17. Other misleading information was supplied on behalf of the First and Second Respondents relating to a company named Stratta. Again two similar named companies appear both in the UK (now dissolved) and as a Seychellois IBC. The former’s directors were the Third Respondent and one Jade Mark Lambert. The latter’s directors were the Second and Third Respondents and the company a 50% shareholder in the Fourth Respondent which is the owner of Apartment P28A15 at Eden Island.

18. The Second Respondent transferred money from the First Respondent to Yacht Chandlers Pty Ltd for the purchase of a luxury Sunseeker motor yacht, part of the specified property, and had the same transferred into his personal name. This amounts to both tax fraud and money laundering.

19. With regard to the other items of the specified property, namely the apartment at Eden Island, this was purchased for US$700,000 by the Fourth Respondent whose directors are the Second and Third Respondents and shareholders are the Second, Third Respondents, and Stratta Distribution Ltd, whose shares are held by the Second and Third Respondents. The source of the money for this purchase was according to the Second Respondent the equity release of GD£350, 000 on property in the UK. However, no evidence of this averment has been provided apart from a mortgage confirmation from HSBC showing repayments of £3,200 monthly with no satisfactory explanation of the source of these repayments.

The Respondents’ evidence

[8]       On 3 October 2017, John Dreyer in his personal capacity and as the representative of the First Respondent and the Fourth Respondent swore an Affidavit in reply to that of Mr. Celliers.

[9]       The averments in the affidavit are to the effect that:

1.   He qualified as an Optometrist in 1980 and worked hard in that field for 25 years specialising in contact lenses and disease detection. His wife, the Third Respondent trained as psychiatric nurse. They saw opportunities on the internet and in 2004 launched an internet contact lenses site offering ease of access and reduced prices to the public buying on line. The business developed from scratch and developed into the international contact lens business he has today.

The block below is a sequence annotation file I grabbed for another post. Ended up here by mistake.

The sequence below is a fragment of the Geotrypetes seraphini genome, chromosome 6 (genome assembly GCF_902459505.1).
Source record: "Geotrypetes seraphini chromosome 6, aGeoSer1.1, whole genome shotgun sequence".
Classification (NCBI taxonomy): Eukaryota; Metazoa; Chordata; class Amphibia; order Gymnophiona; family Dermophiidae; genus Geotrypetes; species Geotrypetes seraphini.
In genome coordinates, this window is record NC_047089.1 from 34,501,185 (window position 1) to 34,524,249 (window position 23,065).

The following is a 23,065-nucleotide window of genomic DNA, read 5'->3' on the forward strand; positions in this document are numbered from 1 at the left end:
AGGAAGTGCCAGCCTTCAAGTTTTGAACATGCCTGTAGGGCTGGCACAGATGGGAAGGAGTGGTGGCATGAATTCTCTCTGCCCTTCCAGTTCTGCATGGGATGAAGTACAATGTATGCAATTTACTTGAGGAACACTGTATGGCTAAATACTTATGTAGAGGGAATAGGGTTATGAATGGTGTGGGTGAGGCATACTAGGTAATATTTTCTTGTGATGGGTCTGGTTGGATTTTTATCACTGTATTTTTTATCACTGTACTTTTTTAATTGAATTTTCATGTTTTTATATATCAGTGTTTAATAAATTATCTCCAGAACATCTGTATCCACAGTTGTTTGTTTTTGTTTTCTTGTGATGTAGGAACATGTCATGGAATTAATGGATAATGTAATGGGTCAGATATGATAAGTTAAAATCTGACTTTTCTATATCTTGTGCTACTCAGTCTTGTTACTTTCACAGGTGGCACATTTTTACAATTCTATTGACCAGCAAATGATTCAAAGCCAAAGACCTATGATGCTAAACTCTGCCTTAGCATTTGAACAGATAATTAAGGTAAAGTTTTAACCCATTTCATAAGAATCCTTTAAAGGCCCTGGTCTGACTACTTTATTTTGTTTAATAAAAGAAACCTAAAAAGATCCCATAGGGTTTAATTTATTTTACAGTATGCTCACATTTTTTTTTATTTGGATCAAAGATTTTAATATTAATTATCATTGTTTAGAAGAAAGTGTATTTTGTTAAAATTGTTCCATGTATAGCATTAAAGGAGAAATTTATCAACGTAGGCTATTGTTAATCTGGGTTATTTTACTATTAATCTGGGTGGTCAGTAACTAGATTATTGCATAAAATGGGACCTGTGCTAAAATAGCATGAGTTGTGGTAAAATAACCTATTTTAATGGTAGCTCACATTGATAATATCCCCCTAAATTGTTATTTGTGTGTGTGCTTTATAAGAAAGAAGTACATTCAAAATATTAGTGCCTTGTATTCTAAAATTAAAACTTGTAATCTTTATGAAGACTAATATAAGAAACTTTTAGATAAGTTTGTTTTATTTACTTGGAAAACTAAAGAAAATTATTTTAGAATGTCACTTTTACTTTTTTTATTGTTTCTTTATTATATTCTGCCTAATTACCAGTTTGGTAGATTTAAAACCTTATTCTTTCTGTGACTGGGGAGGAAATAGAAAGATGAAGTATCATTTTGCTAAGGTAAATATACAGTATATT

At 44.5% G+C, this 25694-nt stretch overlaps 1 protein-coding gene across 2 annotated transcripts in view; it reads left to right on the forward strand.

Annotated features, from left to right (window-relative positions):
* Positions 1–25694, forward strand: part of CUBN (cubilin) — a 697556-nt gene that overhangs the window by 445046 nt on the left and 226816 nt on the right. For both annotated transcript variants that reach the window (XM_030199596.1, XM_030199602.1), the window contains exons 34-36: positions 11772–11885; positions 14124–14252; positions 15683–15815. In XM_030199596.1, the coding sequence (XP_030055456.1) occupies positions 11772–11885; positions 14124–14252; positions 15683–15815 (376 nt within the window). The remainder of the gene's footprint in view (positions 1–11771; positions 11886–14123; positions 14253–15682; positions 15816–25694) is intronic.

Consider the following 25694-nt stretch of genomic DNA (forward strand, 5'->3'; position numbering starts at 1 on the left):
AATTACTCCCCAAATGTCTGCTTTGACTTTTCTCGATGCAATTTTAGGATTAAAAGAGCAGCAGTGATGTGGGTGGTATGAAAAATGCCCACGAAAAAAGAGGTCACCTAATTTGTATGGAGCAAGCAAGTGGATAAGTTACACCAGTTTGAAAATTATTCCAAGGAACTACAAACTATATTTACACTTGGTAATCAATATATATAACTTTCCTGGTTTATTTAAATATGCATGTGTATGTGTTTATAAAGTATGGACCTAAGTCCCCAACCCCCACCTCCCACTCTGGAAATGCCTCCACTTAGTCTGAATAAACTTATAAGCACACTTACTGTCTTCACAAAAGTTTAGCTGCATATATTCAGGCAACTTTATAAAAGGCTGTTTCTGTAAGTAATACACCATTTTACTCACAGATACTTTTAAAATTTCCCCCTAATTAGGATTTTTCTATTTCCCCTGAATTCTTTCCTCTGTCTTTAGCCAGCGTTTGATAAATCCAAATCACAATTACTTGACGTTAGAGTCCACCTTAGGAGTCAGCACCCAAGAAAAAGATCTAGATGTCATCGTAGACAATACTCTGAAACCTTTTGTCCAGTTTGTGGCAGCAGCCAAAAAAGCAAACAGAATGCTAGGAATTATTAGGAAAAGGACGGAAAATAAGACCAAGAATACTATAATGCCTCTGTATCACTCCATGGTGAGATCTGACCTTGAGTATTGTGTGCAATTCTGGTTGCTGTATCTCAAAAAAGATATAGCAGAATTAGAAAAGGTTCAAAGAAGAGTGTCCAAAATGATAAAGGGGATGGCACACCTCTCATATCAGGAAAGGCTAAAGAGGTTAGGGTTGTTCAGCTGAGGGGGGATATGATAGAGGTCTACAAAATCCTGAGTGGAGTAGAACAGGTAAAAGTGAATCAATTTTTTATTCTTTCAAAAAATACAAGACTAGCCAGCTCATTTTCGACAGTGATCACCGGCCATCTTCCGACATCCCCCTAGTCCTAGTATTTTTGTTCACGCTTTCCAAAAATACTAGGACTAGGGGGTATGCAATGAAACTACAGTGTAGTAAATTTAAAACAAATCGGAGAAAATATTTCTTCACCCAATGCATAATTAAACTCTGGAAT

2.   He travelled with the Third Respondent to Seychelles on holiday in 2005 and decided to buy an apartment at Eden Island. They lived there for five years and moved the Contactlenses business to Seychelles (emphasis added).

3.   The First Respondent’s source of income is from himself personally and from his operation of an online contact lens retail business.

4.   The First Respondent has five bank accounts with Barclays Bank Seychelles as detailed in the Applicant’s affidavit.

5.   After having been contacted by the Bank that they could no longer provide it with a service, it received communications from the Applicant and sent a consolidated response on 12 January 2015 with supporting documentation showing invoices and documents illustrating good faith trading between the First Respondent and two of the worlds’ largest contact lens manufacturers. 

6.   On 14 September 2015 it was asked for further information, which it eventually supplied. Further affidavits between the Applicant and the company ensued.

7.   It denies that the specified properties are derived from criminal conduct or breach the AMLA or POCA.

8.   British Revenue did make queries regarding the company and whether it should be taxed by but have not taken any legal action against any of the Respondents.

9.   The Second Respondent denies taking extreme steps to conceal his involvement with the First Respondent but avers that Carlyle Executives Ltd was appointed to provide directorship services to the First Respondent.